May your fun be large and bills be small!

Thinking warmly of each of you and wishing your family an extra measure of comfort, joy and hope this Christmas. We wish all our cousins, descendants of the Netherlands, a very Zalig Kerstfeest or Zalig Kerstmis (both mean Merry Christmas), Vrolijk Kerstfeest (Cheerful Christmas) or Prettig Kerstfeest (Nice Christmas)

Feel free to share these items, just credit DUTCH LETTERS (date), free genealogy round robin published by Carolyn Leonard. Anyone who wishes to be added to the mailing list, send an email to me at Editor234@gmail.com and say you would like to be on the list – and let us know your Dutch connection and full contact info. Please send any pertinent info to be included in the next Letter. If you no longer wish to receive our emails, I’ll be lost, confused and probably lose sleep at night. I mean, seriously. I will feel like I have failed somehow. But if you really feel that way and want to be removed from the mailing list, just hit reply and say, “remove me”.  I will do so immediately!  I promise we do not share our mailing list with anyone, and do not publish email addresses on the list because of possible scammers.

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SENT BY: Bob & Grace Banta,

…I was browsing your fantastic website “Letters” collection and came up with an interesting entry:

From Charles Vanorsdale of Saudi Arabia:
The emails about Arthur Weaner stirred a memory, and I think this list may be an ideal venue for this question. Franklyn Frick was another great researcher of the Dutch families (from NY to VA/KY) and had amassed a tremendous library and genealogical collection. He passed away about 10 years ago. I was curious as to whether anyone on the list knew what became of Franklyn’s collection? Thanks, Charles Vanorsdale (a very distant Dutch cousin in Saudi Arabia).”

As you might remember, i mentioned that we had lived from the early 1980’s to 2000 in Saudi Arabia. I knew of several Dutch Cousin connections there (Van Cowenhoven/Conover, Demarest and Ackerman) but never Charles Vanorsdale. Do you have Charles’ email address? a way to contact him? We had a very active genealogy club in Saudi Arabia and perhaps it is still going. Love to have your help on this, time permitting.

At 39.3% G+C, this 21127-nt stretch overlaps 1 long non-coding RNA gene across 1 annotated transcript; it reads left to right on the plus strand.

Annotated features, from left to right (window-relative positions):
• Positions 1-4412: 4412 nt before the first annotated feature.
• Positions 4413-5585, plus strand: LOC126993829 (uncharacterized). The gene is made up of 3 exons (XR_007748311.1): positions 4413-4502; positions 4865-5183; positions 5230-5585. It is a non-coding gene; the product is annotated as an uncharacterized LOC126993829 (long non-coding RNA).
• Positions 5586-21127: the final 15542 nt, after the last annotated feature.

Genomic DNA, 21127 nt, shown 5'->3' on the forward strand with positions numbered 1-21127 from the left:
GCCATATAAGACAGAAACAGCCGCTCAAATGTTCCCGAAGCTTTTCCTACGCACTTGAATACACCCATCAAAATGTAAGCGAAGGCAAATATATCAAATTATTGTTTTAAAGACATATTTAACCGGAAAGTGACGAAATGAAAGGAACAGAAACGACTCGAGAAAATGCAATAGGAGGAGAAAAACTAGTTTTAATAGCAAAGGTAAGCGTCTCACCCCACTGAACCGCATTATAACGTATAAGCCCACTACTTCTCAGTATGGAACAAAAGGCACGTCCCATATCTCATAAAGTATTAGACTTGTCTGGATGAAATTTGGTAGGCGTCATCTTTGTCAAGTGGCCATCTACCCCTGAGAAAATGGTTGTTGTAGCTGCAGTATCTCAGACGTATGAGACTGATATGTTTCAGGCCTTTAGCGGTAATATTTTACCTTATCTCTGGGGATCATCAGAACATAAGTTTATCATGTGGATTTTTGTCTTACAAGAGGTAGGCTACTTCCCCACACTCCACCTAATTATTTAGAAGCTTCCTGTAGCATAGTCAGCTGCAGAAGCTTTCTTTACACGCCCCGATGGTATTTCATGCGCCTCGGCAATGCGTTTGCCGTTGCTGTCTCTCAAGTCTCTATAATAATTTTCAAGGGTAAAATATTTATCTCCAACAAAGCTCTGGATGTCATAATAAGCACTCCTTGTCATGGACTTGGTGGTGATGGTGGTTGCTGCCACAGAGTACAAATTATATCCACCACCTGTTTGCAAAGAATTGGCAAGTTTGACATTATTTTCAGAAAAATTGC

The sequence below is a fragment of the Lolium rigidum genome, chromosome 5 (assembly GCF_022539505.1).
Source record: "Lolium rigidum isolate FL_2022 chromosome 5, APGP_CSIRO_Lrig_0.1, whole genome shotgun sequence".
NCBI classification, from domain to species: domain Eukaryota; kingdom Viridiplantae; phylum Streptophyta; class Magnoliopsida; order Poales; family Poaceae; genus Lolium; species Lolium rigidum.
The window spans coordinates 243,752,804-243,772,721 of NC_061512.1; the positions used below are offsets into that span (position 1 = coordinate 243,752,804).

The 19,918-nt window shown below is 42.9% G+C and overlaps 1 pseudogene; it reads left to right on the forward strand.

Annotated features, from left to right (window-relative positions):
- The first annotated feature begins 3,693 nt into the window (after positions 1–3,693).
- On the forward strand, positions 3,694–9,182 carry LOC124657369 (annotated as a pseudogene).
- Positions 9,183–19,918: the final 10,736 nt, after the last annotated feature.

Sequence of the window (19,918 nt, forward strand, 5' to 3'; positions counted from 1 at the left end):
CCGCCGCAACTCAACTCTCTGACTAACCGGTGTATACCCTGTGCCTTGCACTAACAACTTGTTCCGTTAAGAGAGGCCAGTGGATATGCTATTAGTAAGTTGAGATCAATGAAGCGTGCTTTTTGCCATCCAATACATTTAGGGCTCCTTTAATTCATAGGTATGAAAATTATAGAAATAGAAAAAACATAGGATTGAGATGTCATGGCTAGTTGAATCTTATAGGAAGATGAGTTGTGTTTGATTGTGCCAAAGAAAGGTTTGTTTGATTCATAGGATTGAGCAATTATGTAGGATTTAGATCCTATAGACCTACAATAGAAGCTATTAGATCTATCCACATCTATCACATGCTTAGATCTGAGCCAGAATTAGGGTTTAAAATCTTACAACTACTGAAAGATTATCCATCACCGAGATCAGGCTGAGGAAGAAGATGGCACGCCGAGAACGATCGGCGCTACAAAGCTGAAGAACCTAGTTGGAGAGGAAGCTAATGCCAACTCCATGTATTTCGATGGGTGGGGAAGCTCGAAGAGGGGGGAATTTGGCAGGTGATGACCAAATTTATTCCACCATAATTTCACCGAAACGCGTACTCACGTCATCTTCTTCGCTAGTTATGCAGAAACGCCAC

Thanks

Bob

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SENT BY: Carolyn (herself)
How’s this for the “who are the Dutch Cousins? info on the website.  Please let me know your thoughts:
Who are Dutch Cousins of Kentucky?Our ancestors called themselves the “low dutch” because they came from the lowlands of the Netherlands and spoke a different dialect from the German groups who were also called Dutchmen. It was almost an unwritten law for the Holland Dutch group to marry within their circles up through the 19th century, so we are all cousins.

Immigration to the New World started in the early 1600s with the West Indies Company (WIC) offering farmland to European workers who would help settle the area that became known as New Amsterdam.  After the English took over in the late 1600s and renamed the infant settlement New York, our ancestors migrated across the Raritan river to “the Jerseys,” mostly around Somerset County. Later, the Dutch bunch moved on West in the 1700s, to near Gettysburg, and settled the Conewago Colony. Beginning around and shortly after the time of the Revolutionary War, they began to populate the Kentucky frontier.

Most of the present-day Dutch Cousins are allied through Dominee Cornelius Cozine, the Dutch Reformed minister at Conowago Colony, and his eleven children who married into other church families: Banta, Vanarsdale, Smock, Brewer, Westerfield, and List. Even if they claimed varied nativity, the in-laws had been “hanging around” for years with the Dutch pioneers. The Dutch groups migrated to Kentucky in the 1780s and continued intermarrying—at least those who survived the Indian attacks and starvation did. Dominee Cozine was an “intend friend” of the Kentucky move, but he died before the land was ready. His children and church members followed the call of the wild west. They wanted to remain a separate people, to feel free to raise their families in their unique faith with a Dutch-speaking Dominee.  Their first settlement was in Mercer County, their Dutch Fort near Harrods Fort (later Harrodsburg), until they were able to get title to several thousand acres north of there with its center at Pleasureville still know as the “Low Dutch Tract.”

What started many years ago as a Westerfield family reunion, expanded in 1998 to include Cozines, and in 2005 all Dutch Cousins were invited to Harrodsburg, KY, where we learned a little more about our history. We have returned every odd-numbered year since. Attendance has been above 100 every year with almost a thousand addresses around the world on the mailing list. The Riker family, VanArsdale family and Demaree family associations joined us in 2007, as well as the Darlands, Bantas, Brewers, Montforts and Vorhees.

We are an all volunteer organization, non-profit registered in Kentucky, and do not require dues at this time. Our goal and mission statement is here:  We are descendants of the Low Dutch who settled New Amsterdam, moved to New Jersey, migrated to near Gettysburg, and made history when they later populated the Kentucky frontier. Our Dutch Cousins goal is to research, share and preserve the genealogy and history of our common Low Dutch heritage, including but not limited to, the restoration and preservation of the Old Mud Meetinghouse near Harrodsburg, KY. Our mission is to honor the memory of these ancestors, and enjoy the friendship of cousins – both newly-discovered and long-loved.